Is more concerted effort possible in establishing the regional significance of planktonic foraminifera as indices of geological age?
“The brief remarks following this rhetorical question were described as “a plea to all students of foraminifera to pay due attention to the planktonic forms and to make known the order of advent and extinction of species in different parts of the world”.
“Pleasing to report, the plea was taken up and two pertinent references to it are appended here. Grimsdale (1951) gave a valuable paper on the theme at the Third World Petroleum Congress. He referred (p.467) to my article, and his own presentation was so well received that an international committee was formed to expedite studies of the plankton (see p.475). In a comparably influential presidential address on foraminifera, Church (1953) referred to the surge of interest in the planktonics, with mention (p. 1555) of my plea and Grimsdale’s paper.”

1951        J.A. Cushman and RMS:
Tertiary foraminifera of coastal Ecuador: part I - Eocene.
“This paper described 59 localities in Ecuador from which foraminiferal assemblages were available, representative of five distinct marine facies ranging in age from middle Eocene to Upper Miocene (as then identified). It was intended to publish detailed descriptions of all these microfaunas, but Dr. Cushman’s death curtailed the project and even this review of the Eocene species had to be finalized posthumously.
“Subsequently Dr. Hofker published a revision of the Eocene (Journal of Paleontology 30-4, 1956) and many years later he finished an enormous manuscript on the younger material, but none of the journals were willing to accept his verbose and argumentative style, and I don’t know the final outcome.”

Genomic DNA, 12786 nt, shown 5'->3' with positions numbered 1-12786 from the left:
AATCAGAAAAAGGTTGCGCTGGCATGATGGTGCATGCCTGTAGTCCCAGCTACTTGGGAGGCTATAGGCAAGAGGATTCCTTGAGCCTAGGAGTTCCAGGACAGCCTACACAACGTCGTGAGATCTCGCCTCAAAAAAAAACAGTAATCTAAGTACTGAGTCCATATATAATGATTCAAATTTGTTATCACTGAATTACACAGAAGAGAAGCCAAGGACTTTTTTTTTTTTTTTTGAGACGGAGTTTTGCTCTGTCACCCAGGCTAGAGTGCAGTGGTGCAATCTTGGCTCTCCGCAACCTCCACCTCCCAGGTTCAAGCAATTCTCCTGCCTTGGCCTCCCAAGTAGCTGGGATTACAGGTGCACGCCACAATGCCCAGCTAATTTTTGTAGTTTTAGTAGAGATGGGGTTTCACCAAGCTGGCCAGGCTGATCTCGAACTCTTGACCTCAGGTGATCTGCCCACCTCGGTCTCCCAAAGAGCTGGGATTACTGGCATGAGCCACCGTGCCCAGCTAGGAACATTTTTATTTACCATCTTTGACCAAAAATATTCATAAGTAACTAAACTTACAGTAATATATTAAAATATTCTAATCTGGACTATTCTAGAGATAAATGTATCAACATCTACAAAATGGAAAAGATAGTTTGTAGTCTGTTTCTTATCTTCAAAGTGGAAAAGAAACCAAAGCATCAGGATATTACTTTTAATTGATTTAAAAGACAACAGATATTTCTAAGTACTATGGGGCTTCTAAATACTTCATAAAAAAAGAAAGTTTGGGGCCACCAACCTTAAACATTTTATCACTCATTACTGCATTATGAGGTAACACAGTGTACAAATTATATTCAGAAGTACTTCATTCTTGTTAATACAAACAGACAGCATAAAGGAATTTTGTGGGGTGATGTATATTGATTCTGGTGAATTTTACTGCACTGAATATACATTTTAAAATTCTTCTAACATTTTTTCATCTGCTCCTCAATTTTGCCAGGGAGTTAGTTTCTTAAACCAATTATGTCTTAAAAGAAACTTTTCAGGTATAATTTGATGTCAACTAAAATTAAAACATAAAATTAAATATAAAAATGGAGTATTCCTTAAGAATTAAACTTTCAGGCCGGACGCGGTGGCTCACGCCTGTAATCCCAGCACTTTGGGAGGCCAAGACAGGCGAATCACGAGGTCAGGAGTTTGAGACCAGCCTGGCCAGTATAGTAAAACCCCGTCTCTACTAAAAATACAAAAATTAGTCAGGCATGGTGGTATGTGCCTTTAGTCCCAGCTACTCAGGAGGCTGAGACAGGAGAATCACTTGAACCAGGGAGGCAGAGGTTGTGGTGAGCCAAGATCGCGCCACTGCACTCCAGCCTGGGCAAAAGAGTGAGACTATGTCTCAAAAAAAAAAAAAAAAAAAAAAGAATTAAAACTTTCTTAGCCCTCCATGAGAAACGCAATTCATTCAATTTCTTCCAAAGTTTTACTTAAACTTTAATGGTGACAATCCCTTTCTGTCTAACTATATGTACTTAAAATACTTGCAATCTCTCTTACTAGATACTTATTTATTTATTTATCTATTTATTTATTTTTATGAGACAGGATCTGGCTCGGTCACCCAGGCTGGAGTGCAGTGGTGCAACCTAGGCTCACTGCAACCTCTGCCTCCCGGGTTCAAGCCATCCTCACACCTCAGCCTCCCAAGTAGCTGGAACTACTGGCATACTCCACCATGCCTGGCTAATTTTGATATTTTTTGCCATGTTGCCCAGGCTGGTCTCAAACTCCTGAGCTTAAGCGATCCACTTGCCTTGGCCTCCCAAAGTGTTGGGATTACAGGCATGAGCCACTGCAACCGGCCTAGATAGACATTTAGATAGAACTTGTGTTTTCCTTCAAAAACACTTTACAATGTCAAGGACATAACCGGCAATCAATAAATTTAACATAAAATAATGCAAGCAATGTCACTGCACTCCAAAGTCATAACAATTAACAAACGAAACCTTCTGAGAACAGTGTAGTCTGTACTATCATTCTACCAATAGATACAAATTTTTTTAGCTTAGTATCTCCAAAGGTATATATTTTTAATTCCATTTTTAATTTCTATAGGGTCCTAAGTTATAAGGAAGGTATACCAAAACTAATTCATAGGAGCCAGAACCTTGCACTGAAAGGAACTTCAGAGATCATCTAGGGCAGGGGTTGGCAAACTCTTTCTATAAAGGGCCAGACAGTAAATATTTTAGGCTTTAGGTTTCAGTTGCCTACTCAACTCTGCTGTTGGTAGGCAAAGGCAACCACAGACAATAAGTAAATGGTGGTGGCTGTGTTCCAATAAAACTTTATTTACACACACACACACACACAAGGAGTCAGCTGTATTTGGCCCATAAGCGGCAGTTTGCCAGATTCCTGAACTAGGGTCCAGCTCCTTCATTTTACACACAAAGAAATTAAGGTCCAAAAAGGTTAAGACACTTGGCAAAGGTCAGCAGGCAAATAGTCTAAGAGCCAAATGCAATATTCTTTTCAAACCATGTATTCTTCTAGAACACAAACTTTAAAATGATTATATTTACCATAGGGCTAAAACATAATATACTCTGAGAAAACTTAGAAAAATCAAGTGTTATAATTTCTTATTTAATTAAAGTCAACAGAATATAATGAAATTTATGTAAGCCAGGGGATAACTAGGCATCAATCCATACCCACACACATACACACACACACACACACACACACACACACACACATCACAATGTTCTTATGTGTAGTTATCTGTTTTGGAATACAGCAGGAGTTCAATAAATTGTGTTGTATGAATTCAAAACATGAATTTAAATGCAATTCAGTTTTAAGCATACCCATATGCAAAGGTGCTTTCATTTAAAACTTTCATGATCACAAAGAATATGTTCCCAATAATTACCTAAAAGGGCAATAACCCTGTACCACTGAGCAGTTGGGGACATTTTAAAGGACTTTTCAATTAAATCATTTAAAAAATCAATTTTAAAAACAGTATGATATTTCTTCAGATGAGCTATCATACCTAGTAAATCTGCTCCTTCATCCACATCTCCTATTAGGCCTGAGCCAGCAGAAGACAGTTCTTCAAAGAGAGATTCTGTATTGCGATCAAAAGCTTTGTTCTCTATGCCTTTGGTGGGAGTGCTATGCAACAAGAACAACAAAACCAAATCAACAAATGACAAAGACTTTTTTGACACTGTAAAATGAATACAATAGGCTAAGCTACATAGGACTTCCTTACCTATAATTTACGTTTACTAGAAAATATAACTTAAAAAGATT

Growth of recognition of the zonal value of planktonic microfossils.
“More on my favourite theme.”

1952        Ecology of arenaceous foraminifera.
“A suggestion that turbidity of marine waters inhibits development of calcareous micro-organisms. [Modern writers uphold the idea to some extent, but oceanographic studies have demonstrated that absence of calcareous tests in ocean-floor assemblages can simply be due to solution of CaCO3 below the “carbonate compensation depth”.]”

                Classification of uniserial calcareous foraminifera.

                 Nodosaria[n] nomenclature.
“The second is an addendum to the first. In retrospect I can say that my proposed modifications to existing nomenclature have been accepted. My new genus Orthomorphina is recognized by modern authors, also my assertion (repeating Finlay’s claim in a little-known New Zealand journal) that Stilostomella has priority over names then in use.

1953-55    A debate in the Geological Magazine.
“Out of a blue sky Dr. Eames in London challenged age determinations and fossil identifications considered firmly established by South American stratigraphers. I responded (rather brashly) and so did Hans Kugler and Cornelius Drooger.”

1953        Interpretive Methods in Applied Micropalaeontology (as developed in the petroleum industry). Doctoral thesis.
“Although it was not commonly done, a graduate of London University could submit a Ph.D. thesis externally without attending any courses. While in Peru and able to do most of the compilation in my office, I undertook this and was awarded the doctorate in 1952. Plans to publish the thesis fell through, though Standard Oil Co. (N. J.) issued it as an internal report.
“(Interestingly, the title was generally accepted without comment, even by the invigilators, and it took a Peruvian colleague to point out that a purist would write “interpretative”.)”

                The basis of Paleogene correlation in middle America.
“My contribution to a Festschrift in honour of Dr. Jorge A. Broggi, eminent Peruvian paleontologist. It was a handy opportunity to assert my credo that the foraminifera provide a better basis for regional correlations than do the molluscs.”